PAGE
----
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Dr. Lipkin is associate professor of pediatrics and director, Center for Development and Learning, Kennedy Krieger Institute, Johns Hopkins University School of Medicine, Baltimore, MD. He is the immediate past chair of the Council on Children With Disabi
Michelle M. Macias, MD, is associate professor of pediatrics and medical director, developmental pediatrics,
Medical University of South Carolina, Charleston. She is a member of the executive committee of
the American Academy of Pediatrics' Section on D
To encourage accurate and early identification of children with delays, disabilities, and emerging problems, in 2006 the American Academy of Pediatrics (AAP) updated its policy statement on developmental surveillance (DS) and screening to include a decision-making paradigm.
To encourage accurate and early identification of children with delays, disabilities, and emerging problems, in 2006 the American Academy of Pediatrics (AAP) updated its policy statement on developmental surveillance (DS) and screening to include a decision-making paradigm.1 In this article, we cover definitions and tenets of the AAP's algorithm. Two subsequent articles in this series will cover how to make developmental-behavior screening work in your practice and how to help parents understand developmental-behavioral screening.
The new recommendations
AAP policy involves 2 strategies to promote early detection of developmental problems. These are:
What is DS?
If surveillance indicates a low risk of a developmental disorder, healthcare providers should recommend the usual age-appropriate developmental stimulation activities to parents such as reading aloud, talking with children about their interests, talking at mealtimes, and so on. Remember that observable problems may be the "tip of the iceberg" and perhaps only one component of a more extensive disorder. Most developmental behavioral problems in young children are extremely subtle and thus virtually asymptomatic. Careful scrutiny is required, especially when clinicians do not suspect a problem.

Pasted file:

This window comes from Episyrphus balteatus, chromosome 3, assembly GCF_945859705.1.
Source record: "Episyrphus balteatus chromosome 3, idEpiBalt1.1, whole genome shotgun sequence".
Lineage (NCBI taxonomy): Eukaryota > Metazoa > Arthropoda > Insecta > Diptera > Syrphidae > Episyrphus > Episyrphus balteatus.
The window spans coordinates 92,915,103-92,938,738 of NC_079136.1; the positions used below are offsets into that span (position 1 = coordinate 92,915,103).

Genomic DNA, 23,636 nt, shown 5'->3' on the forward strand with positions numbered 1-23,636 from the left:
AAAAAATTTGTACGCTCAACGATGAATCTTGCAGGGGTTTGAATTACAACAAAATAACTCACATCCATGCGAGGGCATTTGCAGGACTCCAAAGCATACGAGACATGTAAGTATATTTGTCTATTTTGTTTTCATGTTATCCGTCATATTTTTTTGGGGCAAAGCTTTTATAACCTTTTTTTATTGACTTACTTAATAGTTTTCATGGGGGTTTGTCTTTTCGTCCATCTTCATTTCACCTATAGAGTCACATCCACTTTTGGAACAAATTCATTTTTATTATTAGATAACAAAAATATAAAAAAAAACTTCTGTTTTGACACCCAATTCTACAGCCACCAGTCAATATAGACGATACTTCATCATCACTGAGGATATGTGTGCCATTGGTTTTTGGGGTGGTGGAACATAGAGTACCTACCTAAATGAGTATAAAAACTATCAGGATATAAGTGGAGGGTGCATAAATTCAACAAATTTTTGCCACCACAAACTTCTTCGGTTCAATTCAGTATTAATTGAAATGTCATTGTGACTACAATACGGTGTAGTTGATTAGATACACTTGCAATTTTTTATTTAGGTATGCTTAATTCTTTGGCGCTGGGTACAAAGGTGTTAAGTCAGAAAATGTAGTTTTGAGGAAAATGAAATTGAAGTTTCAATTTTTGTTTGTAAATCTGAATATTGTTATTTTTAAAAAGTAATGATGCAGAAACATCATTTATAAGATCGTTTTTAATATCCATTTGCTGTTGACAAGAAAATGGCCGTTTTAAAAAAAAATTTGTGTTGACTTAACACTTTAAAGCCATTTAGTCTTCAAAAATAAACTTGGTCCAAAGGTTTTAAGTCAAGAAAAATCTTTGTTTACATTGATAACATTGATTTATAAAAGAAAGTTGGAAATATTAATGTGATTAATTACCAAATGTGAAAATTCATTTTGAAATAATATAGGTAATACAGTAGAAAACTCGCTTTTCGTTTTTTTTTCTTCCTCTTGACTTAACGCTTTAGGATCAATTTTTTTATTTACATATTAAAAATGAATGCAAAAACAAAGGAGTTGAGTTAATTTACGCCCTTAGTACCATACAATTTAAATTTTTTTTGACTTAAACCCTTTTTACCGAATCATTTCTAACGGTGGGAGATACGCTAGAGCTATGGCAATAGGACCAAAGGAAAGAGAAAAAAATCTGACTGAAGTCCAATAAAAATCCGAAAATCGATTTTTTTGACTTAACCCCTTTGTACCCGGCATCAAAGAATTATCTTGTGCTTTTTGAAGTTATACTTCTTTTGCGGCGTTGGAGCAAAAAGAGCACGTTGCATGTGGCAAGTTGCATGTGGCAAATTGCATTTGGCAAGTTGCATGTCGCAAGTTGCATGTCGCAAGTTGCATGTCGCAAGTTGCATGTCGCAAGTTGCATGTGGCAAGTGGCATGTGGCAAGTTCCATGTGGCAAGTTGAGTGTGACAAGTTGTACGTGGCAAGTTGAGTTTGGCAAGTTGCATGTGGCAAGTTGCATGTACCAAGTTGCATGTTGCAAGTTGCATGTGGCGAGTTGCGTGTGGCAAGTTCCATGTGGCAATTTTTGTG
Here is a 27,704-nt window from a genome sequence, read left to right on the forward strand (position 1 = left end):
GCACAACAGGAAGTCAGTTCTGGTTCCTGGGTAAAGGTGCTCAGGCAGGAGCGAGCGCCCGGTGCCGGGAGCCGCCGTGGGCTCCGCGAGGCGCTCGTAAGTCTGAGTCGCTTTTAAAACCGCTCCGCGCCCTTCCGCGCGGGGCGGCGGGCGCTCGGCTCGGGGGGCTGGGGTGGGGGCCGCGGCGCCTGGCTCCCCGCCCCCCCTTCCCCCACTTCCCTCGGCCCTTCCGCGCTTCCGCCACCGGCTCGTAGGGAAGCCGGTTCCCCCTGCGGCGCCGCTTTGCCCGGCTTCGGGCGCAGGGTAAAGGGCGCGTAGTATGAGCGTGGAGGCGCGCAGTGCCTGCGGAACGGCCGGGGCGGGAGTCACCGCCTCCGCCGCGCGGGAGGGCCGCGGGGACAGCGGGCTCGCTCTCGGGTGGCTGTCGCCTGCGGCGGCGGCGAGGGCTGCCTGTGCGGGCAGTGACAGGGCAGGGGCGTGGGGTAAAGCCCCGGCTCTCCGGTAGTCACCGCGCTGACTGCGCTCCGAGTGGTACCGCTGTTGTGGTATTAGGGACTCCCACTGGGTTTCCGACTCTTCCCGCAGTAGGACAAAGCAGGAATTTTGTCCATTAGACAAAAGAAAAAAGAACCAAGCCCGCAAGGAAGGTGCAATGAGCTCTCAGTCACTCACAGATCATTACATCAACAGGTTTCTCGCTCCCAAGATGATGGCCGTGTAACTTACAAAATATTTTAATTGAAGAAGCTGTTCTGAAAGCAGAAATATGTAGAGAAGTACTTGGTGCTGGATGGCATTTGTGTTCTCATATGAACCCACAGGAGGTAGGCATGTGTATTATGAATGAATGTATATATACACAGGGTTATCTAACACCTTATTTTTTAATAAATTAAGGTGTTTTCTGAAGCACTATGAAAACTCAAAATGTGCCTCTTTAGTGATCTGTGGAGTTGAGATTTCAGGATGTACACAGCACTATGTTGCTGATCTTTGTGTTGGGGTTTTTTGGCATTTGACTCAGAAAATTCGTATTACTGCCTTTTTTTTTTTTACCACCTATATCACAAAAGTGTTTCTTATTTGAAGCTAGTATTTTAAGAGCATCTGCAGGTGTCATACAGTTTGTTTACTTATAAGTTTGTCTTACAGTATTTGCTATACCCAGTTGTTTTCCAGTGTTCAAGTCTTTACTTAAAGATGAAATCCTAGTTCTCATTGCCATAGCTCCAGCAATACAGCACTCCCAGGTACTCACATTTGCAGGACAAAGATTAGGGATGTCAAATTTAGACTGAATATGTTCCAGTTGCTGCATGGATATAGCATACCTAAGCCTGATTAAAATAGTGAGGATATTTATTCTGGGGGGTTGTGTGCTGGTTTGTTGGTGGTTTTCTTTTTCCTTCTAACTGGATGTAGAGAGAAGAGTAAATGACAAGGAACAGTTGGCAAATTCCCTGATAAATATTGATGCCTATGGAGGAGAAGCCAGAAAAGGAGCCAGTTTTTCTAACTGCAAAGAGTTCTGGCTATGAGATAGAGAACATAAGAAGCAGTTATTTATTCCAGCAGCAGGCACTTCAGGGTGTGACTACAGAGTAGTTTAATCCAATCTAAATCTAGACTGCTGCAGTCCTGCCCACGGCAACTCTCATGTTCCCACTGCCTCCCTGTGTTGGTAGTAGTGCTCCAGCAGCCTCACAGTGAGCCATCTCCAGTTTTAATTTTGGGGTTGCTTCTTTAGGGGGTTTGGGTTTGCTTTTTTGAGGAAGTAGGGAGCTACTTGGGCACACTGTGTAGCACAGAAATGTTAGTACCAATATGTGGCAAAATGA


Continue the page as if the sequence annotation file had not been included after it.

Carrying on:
Many developmental problems are a result of psychosocial risk factors such as limited parental education and income, lack of social support, dearth of parenting skills that promote language and learning, parental depression, and stressor pile-ups such as housing instability and food insufficiency. In the first year of life, children at psychosocial risk appear to have typical development. By the second year, there is a marked decline in the rate of acquiring skills critical for eventual school success (ie, language, cognition, and preacademics). DS seeks to detect and intervene with families and children at risk so that developmental and behavioral problems can be prevented.
What is formal screening?
Developmental behavioral screening depends on accurate, validated standardized tests. Without general, high-quality screening tools of proven accuracy, providers have difficulty discerning which children are delayed.1,2 These tests can be administered directly to the child or completed by the parent. The use of screening tools is clearly defined by the AAP and does not include items used for longer measures; rather, each test must be administered at once in its entirety.